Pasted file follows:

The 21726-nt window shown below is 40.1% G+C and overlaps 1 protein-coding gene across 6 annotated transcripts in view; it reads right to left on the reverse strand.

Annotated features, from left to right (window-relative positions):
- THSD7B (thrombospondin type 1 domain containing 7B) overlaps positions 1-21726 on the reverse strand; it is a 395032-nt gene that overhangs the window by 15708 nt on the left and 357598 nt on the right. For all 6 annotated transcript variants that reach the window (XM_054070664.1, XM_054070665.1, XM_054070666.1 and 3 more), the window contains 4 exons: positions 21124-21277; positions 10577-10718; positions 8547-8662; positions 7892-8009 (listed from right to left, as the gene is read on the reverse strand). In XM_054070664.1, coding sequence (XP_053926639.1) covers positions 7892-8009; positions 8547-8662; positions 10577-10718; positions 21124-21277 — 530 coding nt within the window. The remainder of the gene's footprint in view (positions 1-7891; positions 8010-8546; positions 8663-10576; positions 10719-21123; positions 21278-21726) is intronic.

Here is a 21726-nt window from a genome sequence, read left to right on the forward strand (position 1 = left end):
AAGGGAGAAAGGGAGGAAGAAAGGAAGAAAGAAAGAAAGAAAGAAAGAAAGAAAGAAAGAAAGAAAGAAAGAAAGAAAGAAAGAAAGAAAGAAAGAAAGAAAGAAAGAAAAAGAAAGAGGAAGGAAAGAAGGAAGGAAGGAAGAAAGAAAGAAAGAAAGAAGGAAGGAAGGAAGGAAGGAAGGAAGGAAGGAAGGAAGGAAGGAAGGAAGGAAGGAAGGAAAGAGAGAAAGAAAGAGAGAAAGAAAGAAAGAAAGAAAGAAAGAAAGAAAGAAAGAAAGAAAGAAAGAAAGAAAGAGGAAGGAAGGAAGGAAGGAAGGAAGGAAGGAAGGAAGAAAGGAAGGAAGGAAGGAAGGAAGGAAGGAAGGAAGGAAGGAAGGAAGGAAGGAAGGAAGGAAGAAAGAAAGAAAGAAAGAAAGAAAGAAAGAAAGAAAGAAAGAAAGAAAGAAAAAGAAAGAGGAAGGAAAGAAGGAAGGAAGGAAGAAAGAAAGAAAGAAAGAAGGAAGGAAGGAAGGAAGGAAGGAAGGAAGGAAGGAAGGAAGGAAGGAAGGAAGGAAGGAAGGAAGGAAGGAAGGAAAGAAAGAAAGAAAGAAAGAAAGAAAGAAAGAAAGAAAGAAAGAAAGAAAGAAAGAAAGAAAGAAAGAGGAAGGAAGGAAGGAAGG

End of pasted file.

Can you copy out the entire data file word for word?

The 21726-nt window shown below is 40.1% G+C and overlaps 1 protein-coding gene across 6 annotated transcripts in view; it reads right to left on the reverse strand.

Annotated features, from left to right (window-relative positions):
- THSD7B (thrombospondin type 1 domain containing 7B) overlaps positions 1-21726 on the reverse strand; it is a 395032-nt gene that overhangs the window by 15708 nt on the left and 357598 nt on the right. For all 6 annotated transcript variants that reach the window (XM_054070664.1, XM_054070665.1, XM_054070666.1 and 3 more), the window contains 4 exons: positions 21124-21277; positions 10577-10718; positions 8547-8662; positions 7892-8009 (listed from right to left, as the gene is read on the reverse strand). In XM_054070664.1, coding sequence (XP_053926639.1) covers positions 7892-8009; positions 8547-8662; positions 10577-10718; positions 21124-21277 — 530 coding nt within the window. The remainder of the gene's footprint in view (positions 1-7891; positions 8010-8546; positions 8663-10576; positions 10719-21123; positions 21278-21726) is intronic.

Here is a 21726-nt window from a genome sequence, read left to right on the forward strand (position 1 = left end):
AAGGGAGAAAGGGAGGAAGAAAGGAAGAAAGAAAGAAAGAAAGAAAGAAAGAAAGAAAGAAAGAAAGAAAGAAAGAAAGAAAGAAAGAAAGAAAGAAAGAAAGAAAGAAAAAGAAAGAGGAAGGAAAGAAGGAAGGAAGGAAGAAAGAAAGAAAGAAAGAAGGAAGGAAGGAAGGAAGGAAGGAAGGAAGGAAGGAAGGAAGGAAGGAAGGAAGGAAGGAAAGAGAGAAAGAAAGAGAGAAAGAAAGAAAGAAAGAAAGAAAGAAAGAAAGAAAGAAAGAAAGAAAGAAAGAAAGAGGAAGGAAGGAAGGAAGGAAGGAAGGAAGGAAGGAAGAAAGGAAGGAAGGAAGGAAGGAAGGAAGGAAGGAAGGAAGGAAGGAAGGAAGGAAGGAAGGAAGAAAGAAAGAAAGAAAGAAAGAAAGAAAGAAAGAAAGAAAGAAAGAAAGAAAAAGAAAGAGGAAGGAAAGAAGGAAGGAAGGAAGAAAGAAAGAAAGAAAGAAGGAAGGAAGGAAGGAAGGAAGGAAGGAAGGAAGGAAGGAAGGAAGGAAGGAAGGAAGGAAGGAAGGAAGGAAGGAAAGAAAGAAAGAAAGAAAGAAAGAAAGAAAGAAAGAAAGAAAGAAAGAAAGAAAGAAAGAAAGAAAGAGGAAGGAAGGAAGGAAGG